They say that a suit and a clean shave are vital in business. After all, if you are dressed too casually, you will give off the wrong impression. Really? Apparently so; they also say that if your face does not feel like a baby’s butt, you will not be taken seriously. It is not a fallacy to assert that looking your best is important in life, let alone in business. This is all very true, but business is about the bottom line and the bottom line is simple: acting the part is more important than looking the part.

Professionalism is a very broad term. For some, it is about how you look, for others it comes down to how you speak, and yet for many, it is about how you present yourself — and presentation is about far more than a book’s cover. It is about manners, communication skills, ideas, and demeanor. It’s about your presence.

Be environmentally friendly

The reality is that professionalism depends on where you work. The environment is key. Lawyers and accountants go from seeing clients to stepping into courtrooms and boardrooms. As a result, making that first impression is important. While some wish to present themselves in outlandish garb, many simply try to remain conservative in their demeanor. After all, would you trust a lawyer with an earring, an eccentric hairdo and a tattoo of a snake wrapped around a rose on his neck?

Probably not — you would wonder why he’s not the defendant . On the other hand, if you were to hire a graphic designer, you would probably be alarmed if he showed up in a corporate suit. Ultimately, the lesson is not so much what you wear, but the context in which you find yourself.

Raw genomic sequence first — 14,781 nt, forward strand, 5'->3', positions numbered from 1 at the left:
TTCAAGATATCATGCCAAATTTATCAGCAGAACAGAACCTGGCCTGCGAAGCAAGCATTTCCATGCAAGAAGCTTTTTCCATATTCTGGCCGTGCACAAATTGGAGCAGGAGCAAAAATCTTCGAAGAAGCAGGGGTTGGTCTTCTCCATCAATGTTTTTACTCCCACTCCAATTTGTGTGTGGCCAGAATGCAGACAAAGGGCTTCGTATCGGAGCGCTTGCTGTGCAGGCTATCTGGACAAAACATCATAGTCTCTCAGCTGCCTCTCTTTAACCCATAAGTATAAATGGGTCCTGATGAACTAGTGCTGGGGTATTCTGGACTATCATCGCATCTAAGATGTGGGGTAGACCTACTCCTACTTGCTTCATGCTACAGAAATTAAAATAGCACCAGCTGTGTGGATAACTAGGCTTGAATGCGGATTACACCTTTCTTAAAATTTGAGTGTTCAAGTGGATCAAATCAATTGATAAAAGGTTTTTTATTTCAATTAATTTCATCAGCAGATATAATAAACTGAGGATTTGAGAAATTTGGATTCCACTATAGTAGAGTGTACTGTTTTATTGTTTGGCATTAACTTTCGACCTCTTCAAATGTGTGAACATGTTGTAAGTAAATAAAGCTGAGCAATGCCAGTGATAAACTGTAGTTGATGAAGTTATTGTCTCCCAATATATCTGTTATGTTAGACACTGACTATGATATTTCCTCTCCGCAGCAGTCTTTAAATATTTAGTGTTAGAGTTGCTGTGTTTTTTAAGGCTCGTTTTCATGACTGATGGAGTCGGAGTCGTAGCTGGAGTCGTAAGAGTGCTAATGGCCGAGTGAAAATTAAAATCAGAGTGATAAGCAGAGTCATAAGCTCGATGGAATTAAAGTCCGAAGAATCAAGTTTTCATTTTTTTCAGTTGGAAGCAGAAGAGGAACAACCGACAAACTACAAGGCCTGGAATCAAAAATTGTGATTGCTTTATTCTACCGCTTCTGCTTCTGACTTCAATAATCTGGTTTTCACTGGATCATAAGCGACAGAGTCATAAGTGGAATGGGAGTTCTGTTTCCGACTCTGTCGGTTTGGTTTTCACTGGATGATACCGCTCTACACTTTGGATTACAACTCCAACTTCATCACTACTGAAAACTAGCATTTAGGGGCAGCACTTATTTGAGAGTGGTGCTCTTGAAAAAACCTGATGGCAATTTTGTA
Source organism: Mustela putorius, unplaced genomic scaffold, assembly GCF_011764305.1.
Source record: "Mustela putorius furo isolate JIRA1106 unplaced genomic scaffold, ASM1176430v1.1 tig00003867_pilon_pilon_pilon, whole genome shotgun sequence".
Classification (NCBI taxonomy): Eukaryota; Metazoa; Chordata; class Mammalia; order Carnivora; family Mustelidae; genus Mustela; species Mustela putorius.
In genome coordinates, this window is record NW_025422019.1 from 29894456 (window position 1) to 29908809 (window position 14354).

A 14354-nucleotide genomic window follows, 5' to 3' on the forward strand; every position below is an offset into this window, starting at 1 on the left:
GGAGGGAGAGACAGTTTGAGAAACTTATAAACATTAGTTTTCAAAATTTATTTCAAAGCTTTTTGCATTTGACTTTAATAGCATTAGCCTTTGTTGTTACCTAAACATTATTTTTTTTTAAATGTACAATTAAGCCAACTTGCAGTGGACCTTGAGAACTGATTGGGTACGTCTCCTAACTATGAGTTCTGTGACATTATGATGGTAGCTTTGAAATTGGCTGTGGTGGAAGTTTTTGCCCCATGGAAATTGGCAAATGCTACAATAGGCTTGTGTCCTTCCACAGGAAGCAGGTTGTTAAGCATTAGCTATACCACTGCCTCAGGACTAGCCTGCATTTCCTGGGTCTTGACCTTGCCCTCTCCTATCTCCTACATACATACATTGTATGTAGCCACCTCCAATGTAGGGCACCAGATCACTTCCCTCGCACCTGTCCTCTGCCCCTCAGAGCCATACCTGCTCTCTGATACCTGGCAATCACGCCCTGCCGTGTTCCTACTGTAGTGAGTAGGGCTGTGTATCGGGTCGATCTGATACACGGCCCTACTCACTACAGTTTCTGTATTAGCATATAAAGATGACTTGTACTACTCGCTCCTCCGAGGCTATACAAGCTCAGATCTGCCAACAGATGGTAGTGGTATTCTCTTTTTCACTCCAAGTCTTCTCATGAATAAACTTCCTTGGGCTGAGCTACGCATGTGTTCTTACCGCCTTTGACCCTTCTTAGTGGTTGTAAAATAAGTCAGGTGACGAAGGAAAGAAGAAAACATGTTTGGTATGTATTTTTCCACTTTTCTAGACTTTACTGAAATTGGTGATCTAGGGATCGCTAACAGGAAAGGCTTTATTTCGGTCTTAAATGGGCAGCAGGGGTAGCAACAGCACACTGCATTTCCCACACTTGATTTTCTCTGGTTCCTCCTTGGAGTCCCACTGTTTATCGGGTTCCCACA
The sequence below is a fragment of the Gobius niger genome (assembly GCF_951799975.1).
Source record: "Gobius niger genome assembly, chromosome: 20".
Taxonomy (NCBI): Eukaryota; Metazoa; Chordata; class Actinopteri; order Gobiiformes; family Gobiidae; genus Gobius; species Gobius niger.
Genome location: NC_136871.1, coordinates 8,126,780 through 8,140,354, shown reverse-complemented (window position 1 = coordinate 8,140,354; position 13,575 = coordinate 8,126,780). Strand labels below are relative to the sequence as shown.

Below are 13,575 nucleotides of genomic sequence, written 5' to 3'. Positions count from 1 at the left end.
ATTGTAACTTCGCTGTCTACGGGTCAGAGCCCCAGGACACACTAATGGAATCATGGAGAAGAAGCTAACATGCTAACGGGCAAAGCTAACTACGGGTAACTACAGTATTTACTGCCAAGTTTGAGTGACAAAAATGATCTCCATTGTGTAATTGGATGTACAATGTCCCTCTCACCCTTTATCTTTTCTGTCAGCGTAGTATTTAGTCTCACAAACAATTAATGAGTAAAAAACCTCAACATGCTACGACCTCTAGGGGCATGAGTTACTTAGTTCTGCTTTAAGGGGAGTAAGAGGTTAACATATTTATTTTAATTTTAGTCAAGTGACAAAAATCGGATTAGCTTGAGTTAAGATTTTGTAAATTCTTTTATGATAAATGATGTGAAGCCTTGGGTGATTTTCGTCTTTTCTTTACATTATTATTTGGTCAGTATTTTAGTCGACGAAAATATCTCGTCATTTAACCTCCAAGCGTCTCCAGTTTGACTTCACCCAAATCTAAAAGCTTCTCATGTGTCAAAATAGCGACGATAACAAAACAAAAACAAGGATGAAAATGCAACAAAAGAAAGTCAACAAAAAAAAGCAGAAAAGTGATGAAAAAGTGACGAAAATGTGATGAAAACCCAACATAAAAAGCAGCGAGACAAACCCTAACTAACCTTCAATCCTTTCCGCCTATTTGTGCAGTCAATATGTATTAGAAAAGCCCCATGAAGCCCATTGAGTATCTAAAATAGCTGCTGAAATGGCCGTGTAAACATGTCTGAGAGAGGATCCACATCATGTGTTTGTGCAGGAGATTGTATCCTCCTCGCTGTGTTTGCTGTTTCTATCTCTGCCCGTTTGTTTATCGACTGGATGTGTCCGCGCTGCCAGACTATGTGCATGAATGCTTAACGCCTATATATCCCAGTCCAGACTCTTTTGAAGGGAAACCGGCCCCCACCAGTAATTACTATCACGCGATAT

So instead of wasting your time specifying what constitutes professionalism, here are some general guidelines to keep in mind in your quest for the throne, or as I like to call it: corporate maneuvering.

Sticking out is a good thing…

The first rule in “corporate maneuvering” is that if you wish to rise, you need to stand out. Someone might be square, yet perform well. His results, in black and white, reinforce that he should be taken seriously and is therefore a star.

If your results are off the scale and make your peers look like amateurs, then you can be invisible because your results will do the talking for you. But if your results are ordinary, then you will need charisma and electricity in order to move up. After all, some leaders were poor operational executives, but their vision and leadership skills helped them rise to the top (you know who they are).

But even if your results are stellar, standing out can make the difference between being an associate and being the big cheese.

As cited in previous articles, Henry Blodget was an analyst like many others while at CIBC Oppenheimer. The main reason he stood out was because he made bold claims thanks to his journalism background. He moved to the big bull itself, Merrill Lynch. Was he professional when he claimed that’s stock would hit $400? Yes, he may have been bold, but his analysis was extremely sound and professional. While Blodget’s appearance and behavior were largely normal (well, as normal as a dot-com analyst could behave), his calls were unconventional.